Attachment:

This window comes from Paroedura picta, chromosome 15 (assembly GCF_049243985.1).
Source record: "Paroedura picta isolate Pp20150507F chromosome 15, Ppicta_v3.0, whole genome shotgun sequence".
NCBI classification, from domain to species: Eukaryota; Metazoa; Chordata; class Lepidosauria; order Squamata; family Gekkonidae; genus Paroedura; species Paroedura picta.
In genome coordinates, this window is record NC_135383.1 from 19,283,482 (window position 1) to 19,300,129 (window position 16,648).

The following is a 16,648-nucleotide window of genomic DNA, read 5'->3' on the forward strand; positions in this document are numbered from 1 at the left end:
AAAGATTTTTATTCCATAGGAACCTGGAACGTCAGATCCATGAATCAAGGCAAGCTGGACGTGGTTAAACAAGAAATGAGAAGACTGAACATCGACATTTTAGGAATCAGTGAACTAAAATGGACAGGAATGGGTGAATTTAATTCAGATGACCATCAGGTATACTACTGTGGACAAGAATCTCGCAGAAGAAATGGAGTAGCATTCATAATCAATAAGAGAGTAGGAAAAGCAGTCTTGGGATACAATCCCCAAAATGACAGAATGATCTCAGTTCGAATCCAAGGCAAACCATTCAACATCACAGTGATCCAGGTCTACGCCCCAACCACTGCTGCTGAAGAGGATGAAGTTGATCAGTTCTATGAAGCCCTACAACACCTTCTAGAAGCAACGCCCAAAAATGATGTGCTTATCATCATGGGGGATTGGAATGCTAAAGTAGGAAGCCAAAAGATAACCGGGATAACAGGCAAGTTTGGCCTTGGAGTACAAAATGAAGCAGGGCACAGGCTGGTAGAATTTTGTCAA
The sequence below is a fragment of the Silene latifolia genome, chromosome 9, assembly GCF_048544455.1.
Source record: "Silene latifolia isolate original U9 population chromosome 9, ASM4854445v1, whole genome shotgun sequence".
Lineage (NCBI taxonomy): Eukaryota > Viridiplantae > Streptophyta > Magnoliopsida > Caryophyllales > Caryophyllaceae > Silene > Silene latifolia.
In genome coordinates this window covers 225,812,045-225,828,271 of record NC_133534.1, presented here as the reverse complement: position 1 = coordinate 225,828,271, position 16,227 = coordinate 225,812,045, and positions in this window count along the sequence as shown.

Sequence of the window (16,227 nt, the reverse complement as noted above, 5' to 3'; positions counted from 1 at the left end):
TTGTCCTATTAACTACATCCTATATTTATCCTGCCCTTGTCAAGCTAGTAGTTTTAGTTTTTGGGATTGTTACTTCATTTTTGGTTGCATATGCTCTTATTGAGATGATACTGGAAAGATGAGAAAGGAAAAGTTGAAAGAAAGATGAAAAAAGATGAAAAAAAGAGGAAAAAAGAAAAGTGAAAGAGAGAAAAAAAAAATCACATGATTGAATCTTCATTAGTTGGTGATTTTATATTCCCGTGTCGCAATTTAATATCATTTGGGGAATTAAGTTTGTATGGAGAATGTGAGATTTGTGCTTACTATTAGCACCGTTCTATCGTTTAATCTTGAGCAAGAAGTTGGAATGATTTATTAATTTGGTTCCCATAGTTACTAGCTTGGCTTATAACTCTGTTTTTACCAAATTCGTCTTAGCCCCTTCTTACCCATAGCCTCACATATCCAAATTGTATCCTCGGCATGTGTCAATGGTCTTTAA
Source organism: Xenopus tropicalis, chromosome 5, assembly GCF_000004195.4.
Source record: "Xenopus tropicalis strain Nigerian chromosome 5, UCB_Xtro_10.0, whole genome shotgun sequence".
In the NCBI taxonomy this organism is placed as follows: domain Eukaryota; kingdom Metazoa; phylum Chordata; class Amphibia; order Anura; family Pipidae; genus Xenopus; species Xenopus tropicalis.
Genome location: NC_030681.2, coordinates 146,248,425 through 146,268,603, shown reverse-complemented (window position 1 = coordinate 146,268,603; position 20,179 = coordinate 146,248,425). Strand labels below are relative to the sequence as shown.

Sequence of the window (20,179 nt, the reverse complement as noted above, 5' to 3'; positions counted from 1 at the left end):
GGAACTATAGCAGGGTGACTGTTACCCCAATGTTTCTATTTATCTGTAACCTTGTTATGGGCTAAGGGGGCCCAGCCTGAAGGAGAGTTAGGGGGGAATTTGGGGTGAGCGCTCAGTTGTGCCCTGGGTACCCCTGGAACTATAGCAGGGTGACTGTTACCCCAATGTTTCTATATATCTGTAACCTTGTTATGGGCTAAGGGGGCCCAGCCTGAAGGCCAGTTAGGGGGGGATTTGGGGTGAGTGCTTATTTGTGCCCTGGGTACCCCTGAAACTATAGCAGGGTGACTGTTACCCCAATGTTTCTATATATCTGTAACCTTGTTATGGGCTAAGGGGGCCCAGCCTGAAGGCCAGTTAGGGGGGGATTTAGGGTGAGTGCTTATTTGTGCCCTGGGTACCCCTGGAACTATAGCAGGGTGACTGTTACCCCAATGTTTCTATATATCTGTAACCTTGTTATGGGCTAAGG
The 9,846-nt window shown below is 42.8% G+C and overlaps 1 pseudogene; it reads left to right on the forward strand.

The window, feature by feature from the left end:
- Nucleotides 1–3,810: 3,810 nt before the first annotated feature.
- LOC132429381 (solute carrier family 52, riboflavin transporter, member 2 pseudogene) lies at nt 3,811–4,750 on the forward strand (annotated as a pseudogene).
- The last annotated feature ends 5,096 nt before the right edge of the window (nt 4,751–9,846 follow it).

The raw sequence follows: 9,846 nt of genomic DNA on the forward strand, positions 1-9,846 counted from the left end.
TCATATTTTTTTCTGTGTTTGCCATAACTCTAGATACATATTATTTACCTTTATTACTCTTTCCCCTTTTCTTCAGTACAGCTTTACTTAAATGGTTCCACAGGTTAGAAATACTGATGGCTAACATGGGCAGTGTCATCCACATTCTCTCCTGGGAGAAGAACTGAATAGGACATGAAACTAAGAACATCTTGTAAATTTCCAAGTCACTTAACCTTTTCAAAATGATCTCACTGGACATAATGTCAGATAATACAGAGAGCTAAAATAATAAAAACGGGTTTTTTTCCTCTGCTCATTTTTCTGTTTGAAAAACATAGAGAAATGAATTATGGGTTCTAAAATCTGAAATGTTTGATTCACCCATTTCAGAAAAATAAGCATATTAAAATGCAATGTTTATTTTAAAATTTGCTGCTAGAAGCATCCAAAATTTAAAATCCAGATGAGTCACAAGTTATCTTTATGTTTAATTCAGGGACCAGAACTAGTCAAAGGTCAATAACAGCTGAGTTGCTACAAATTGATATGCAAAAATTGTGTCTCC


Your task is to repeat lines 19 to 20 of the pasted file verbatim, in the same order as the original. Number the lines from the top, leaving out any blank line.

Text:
The 9,846-nt window shown below is 42.8% G+C and overlaps 1 pseudogene; it reads left to right on the forward strand.

The window, feature by feature from the left end: